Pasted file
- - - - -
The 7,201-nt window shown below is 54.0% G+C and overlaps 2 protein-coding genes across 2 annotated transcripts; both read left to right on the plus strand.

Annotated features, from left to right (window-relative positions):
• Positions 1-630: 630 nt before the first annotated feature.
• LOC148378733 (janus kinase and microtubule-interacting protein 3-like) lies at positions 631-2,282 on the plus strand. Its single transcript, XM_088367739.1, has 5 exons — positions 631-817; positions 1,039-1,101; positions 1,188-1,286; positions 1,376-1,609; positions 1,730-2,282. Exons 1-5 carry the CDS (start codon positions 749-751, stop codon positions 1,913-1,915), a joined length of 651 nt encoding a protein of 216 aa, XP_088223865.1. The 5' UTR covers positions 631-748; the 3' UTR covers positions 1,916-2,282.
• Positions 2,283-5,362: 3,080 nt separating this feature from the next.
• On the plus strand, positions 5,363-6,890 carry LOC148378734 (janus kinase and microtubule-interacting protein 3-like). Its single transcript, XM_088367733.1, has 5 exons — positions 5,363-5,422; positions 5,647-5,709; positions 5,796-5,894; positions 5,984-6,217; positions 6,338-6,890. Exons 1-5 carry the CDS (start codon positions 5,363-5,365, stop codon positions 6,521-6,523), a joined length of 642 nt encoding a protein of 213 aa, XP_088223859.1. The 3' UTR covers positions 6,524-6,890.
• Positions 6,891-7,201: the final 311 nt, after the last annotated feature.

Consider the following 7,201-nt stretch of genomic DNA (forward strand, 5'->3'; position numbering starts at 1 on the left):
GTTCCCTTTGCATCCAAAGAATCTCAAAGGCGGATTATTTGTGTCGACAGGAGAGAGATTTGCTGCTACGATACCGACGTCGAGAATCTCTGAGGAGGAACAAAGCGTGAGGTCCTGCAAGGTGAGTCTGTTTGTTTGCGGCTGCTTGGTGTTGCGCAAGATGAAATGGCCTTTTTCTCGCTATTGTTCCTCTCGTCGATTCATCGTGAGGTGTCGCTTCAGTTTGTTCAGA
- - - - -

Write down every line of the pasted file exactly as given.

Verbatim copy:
The 7,201-nt window shown below is 54.0% G+C and overlaps 2 protein-coding genes across 2 annotated transcripts; both read left to right on the plus strand.

Annotated features, from left to right (window-relative positions):
• Positions 1-630: 630 nt before the first annotated feature.
• LOC148378733 (janus kinase and microtubule-interacting protein 3-like) lies at positions 631-2,282 on the plus strand. Its single transcript, XM_088367739.1, has 5 exons — positions 631-817; positions 1,039-1,101; positions 1,188-1,286; positions 1,376-1,609; positions 1,730-2,282. Exons 1-5 carry the CDS (start codon positions 749-751, stop codon positions 1,913-1,915), a joined length of 651 nt encoding a protein of 216 aa, XP_088223865.1. The 5' UTR covers positions 631-748; the 3' UTR covers positions 1,916-2,282.
• Positions 2,283-5,362: 3,080 nt separating this feature from the next.
• On the plus strand, positions 5,363-6,890 carry LOC148378734 (janus kinase and microtubule-interacting protein 3-like). Its single transcript, XM_088367733.1, has 5 exons — positions 5,363-5,422; positions 5,647-5,709; positions 5,796-5,894; positions 5,984-6,217; positions 6,338-6,890. Exons 1-5 carry the CDS (start codon positions 5,363-5,365, stop codon positions 6,521-6,523), a joined length of 642 nt encoding a protein of 213 aa, XP_088223859.1. The 3' UTR covers positions 6,524-6,890.
• Positions 6,891-7,201: the final 311 nt, after the last annotated feature.

Consider the following 7,201-nt stretch of genomic DNA (forward strand, 5'->3'; position numbering starts at 1 on the left):
GTTCCCTTTGCATCCAAAGAATCTCAAAGGCGGATTATTTGTGTCGACAGGAGAGAGATTTGCTGCTACGATACCGACGTCGAGAATCTCTGAGGAGGAACAAAGCGTGAGGTCCTGCAAGGTGAGTCTGTTTGTTTGCGGCTGCTTGGTGTTGCGCAAGATGAAATGGCCTTTTTCTCGCTATTGTTCCTCTCGTCGATTCATCGTGAGGTGTCGCTTCAGTTTGTTCAGA